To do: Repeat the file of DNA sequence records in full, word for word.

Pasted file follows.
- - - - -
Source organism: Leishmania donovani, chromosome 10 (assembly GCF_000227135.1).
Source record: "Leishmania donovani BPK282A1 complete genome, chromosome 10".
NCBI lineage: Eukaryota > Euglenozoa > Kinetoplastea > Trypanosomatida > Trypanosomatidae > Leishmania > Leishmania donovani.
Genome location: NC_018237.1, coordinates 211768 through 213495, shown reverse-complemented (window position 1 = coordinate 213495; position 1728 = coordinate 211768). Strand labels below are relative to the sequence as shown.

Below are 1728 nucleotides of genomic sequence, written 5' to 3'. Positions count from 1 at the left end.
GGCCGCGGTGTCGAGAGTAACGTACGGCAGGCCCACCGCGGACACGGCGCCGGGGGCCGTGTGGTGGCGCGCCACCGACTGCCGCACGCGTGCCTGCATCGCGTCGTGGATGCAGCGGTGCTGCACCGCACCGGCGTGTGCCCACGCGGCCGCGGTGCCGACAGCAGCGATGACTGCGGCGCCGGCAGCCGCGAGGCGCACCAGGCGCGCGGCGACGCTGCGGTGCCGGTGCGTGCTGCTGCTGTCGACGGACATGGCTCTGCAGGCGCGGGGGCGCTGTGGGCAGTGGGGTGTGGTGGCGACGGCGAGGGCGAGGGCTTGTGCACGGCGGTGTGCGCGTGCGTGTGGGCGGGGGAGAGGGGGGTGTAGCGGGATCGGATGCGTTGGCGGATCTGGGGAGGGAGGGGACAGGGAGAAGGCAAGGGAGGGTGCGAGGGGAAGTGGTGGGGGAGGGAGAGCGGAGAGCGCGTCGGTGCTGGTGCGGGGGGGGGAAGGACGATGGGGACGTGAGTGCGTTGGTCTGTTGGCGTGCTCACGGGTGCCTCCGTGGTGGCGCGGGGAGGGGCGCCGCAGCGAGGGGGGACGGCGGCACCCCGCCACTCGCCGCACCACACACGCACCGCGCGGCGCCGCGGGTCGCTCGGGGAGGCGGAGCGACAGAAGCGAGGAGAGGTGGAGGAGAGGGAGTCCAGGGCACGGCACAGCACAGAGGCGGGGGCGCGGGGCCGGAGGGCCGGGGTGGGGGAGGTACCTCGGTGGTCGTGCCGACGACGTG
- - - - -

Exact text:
Source organism: Leishmania donovani, chromosome 10 (assembly GCF_000227135.1).
Source record: "Leishmania donovani BPK282A1 complete genome, chromosome 10".
NCBI lineage: Eukaryota > Euglenozoa > Kinetoplastea > Trypanosomatida > Trypanosomatidae > Leishmania > Leishmania donovani.
Genome location: NC_018237.1, coordinates 211768 through 213495, shown reverse-complemented (window position 1 = coordinate 213495; position 1728 = coordinate 211768). Strand labels below are relative to the sequence as shown.

Below are 1728 nucleotides of genomic sequence, written 5' to 3'. Positions count from 1 at the left end.
GGCCGCGGTGTCGAGAGTAACGTACGGCAGGCCCACCGCGGACACGGCGCCGGGGGCCGTGTGGTGGCGCGCCACCGACTGCCGCACGCGTGCCTGCATCGCGTCGTGGATGCAGCGGTGCTGCACCGCACCGGCGTGTGCCCACGCGGCCGCGGTGCCGACAGCAGCGATGACTGCGGCGCCGGCAGCCGCGAGGCGCACCAGGCGCGCGGCGACGCTGCGGTGCCGGTGCGTGCTGCTGCTGTCGACGGACATGGCTCTGCAGGCGCGGGGGCGCTGTGGGCAGTGGGGTGTGGTGGCGACGGCGAGGGCGAGGGCTTGTGCACGGCGGTGTGCGCGTGCGTGTGGGCGGGGGAGAGGGGGGTGTAGCGGGATCGGATGCGTTGGCGGATCTGGGGAGGGAGGGGACAGGGAGAAGGCAAGGGAGGGTGCGAGGGGAAGTGGTGGGGGAGGGAGAGCGGAGAGCGCGTCGGTGCTGGTGCGGGGGGGGGAAGGACGATGGGGACGTGAGTGCGTTGGTCTGTTGGCGTGCTCACGGGTGCCTCCGTGGTGGCGCGGGGAGGGGCGCCGCAGCGAGGGGGGACGGCGGCACCCCGCCACTCGCCGCACCACACACGCACCGCGCGGCGCCGCGGGTCGCTCGGGGAGGCGGAGCGACAGAAGCGAGGAGAGGTGGAGGAGAGGGAGTCCAGGGCACGGCACAGCACAGAGGCGGGGGCGCGGGGCCGGAGGGCCGGGGTGGGGGAGGTACCTCGGTGGTCGTGCCGACGACGTG